Clifden RNLI tow a stricken yacht with two sailors aboard to safety
Clifden RNLI’s volunteer crew launched both lifeboats yesterday (Sunday, 21 August 2022) to reports of a yacht in difficulty 3 miles north west of Slyne Head.
The Atlantic 85 in-shore lifeboat launched at 2.20pm under the command of Joseph Acton with crew members Chris Nee and Alan Kearney, followed closely by the Shannon Class, all-weather lifeboat (ALB), St Christopher. John Mullen was coxswain of the ALB with crew members Alvin Bell; Andy Bell, John Heffernan and Ash Sweeney.
Both lifeboats arrived at the casualty vessel by 2.45pm; the yacht, which had two people on board, was unable to make headway because ropes were caught in the propeller. The lifeboat crew removed some rope but were unable to completely free the propeller and shaft. The safest course of action was to establish a towline and bring the casualty vessel and her crew back to Clifden Bay. The stricken yacht was then towed by Clifden RNLI’s Shannon class all-weather lifeboat and moored safely in Clifden Bay by 4.30pm.
John Mullen, Clifden RNLI Coxswain said; The yachtsmen in question did the right thing in calling for assistance and we were happy to be able to bring them to safety. It’s very important to be prepared when boating or yachting; always wear a lifejacket, have a means of calling for help and check the weather and the tides to help ensure you get to your destination safely. In a coastal emergency, call 999 or 112 and ask for the Coast Guard."
Photo: Clifden RNLI lifeboats tow a stricken yacht to safety 21_08_2022
RNLI media contacts
For more information please contact Mella Walsh, Clifden RNLI Volunteer Lifeboat Press Officer on 0897025993, email [email protected] or Nuala McAloon, RNLI Regional Media Officer on 00353 87 648 3547 or email [email protected] or Niamh Stephenson, RNLI Regional Media Manager on 00353 87 1254 124 or [email protected]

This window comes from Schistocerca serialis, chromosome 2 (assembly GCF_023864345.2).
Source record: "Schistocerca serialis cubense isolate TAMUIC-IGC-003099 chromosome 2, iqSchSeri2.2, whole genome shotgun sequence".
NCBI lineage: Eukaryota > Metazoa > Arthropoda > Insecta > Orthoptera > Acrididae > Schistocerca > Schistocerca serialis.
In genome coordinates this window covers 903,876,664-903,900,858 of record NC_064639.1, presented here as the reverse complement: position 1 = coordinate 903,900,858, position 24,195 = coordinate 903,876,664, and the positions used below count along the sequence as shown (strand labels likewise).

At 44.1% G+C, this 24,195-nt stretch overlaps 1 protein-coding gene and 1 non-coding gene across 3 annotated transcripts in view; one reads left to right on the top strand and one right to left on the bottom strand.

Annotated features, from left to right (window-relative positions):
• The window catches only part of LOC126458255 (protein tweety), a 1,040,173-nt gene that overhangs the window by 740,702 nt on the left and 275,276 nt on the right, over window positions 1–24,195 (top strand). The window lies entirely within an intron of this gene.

For more information on the RNLI please visit rnli.org. News releases and other media resources, including RSS feeds, downloadable photos and video, are available at the RNLI News Centre rnli.org/news-and-media.
Key facts about the RNLI
The RNLI is the charity that saves lives at sea. Its volunteers provide a 24-hour search and rescue service around Ireland and the UK. The RNLI operates 46 lifeboat stations in Ireland. The RNLI is independent of government and depends on voluntary donations and legacies to maintain its rescue service.
Since the RNLI was founded in 1824, the charity has saved over 142,200 lives.
Key facts about the RNLI
The RNLI charity saves lives at sea. Its volunteers provide a 24-hour search and rescue service around the United Kingdom and Republic of Ireland coasts. The RNLI operates 238 lifeboat stations in the UK and Ireland and more than 240 lifeguard units on beaches around the UK and Channel Islands. The RNLI is independent of Coastguard and government and depends on voluntary donations and legacies to maintain its rescue service. Since the RNLI was founded in 1824, its lifeboat crews and lifeguards have saved over 142,700 lives.
Learn more about the RNLI
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